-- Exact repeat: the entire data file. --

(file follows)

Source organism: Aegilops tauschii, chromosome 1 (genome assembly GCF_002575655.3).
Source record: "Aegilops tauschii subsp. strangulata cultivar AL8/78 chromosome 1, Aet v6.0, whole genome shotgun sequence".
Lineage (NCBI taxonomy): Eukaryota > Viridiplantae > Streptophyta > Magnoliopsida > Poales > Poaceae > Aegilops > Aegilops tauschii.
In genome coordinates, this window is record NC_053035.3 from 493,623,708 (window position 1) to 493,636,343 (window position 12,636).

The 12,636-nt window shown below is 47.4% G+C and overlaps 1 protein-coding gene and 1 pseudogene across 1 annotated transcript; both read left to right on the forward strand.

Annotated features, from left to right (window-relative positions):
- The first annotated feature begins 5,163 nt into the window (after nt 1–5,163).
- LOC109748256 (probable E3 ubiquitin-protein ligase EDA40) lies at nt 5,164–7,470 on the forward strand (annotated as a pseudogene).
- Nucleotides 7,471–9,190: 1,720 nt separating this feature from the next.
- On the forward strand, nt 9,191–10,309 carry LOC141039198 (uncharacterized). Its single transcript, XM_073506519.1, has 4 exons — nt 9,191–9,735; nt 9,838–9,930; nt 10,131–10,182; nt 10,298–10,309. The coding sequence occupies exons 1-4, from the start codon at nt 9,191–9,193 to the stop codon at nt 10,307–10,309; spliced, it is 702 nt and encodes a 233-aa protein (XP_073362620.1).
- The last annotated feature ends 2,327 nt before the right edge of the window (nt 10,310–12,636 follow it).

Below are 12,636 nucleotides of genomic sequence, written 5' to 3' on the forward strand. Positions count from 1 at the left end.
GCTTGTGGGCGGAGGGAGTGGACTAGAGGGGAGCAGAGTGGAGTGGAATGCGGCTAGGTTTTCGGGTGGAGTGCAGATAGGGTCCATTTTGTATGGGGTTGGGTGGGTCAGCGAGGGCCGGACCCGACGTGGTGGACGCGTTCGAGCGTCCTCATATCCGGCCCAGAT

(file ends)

Source organism: Aegilops tauschii, chromosome 1 (genome assembly GCF_002575655.3).
Source record: "Aegilops tauschii subsp. strangulata cultivar AL8/78 chromosome 1, Aet v6.0, whole genome shotgun sequence".
Lineage (NCBI taxonomy): Eukaryota > Viridiplantae > Streptophyta > Magnoliopsida > Poales > Poaceae > Aegilops > Aegilops tauschii.
In genome coordinates, this window is record NC_053035.3 from 493,623,708 (window position 1) to 493,636,343 (window position 12,636).

The 12,636-nt window shown below is 47.4% G+C and overlaps 1 protein-coding gene and 1 pseudogene across 1 annotated transcript; both read left to right on the forward strand.

Annotated features, from left to right (window-relative positions):
- The first annotated feature begins 5,163 nt into the window (after nt 1–5,163).
- LOC109748256 (probable E3 ubiquitin-protein ligase EDA40) lies at nt 5,164–7,470 on the forward strand (annotated as a pseudogene).
- Nucleotides 7,471–9,190: 1,720 nt separating this feature from the next.
- On the forward strand, nt 9,191–10,309 carry LOC141039198 (uncharacterized). Its single transcript, XM_073506519.1, has 4 exons — nt 9,191–9,735; nt 9,838–9,930; nt 10,131–10,182; nt 10,298–10,309. The coding sequence occupies exons 1-4, from the start codon at nt 9,191–9,193 to the stop codon at nt 10,307–10,309; spliced, it is 702 nt and encodes a 233-aa protein (XP_073362620.1).
- The last annotated feature ends 2,327 nt before the right edge of the window (nt 10,310–12,636 follow it).

Below are 12,636 nucleotides of genomic sequence, written 5' to 3' on the forward strand. Positions count from 1 at the left end.
GCTTGTGGGCGGAGGGAGTGGACTAGAGGGGAGCAGAGTGGAGTGGAATGCGGCTAGGTTTTCGGGTGGAGTGCAGATAGGGTCCATTTTGTATGGGGTTGGGTGGGTCAGCGAGGGCCGGACCCGACGTGGTGGACGCGTTCGAGCGTCCTCATATCCGGCCCAGAT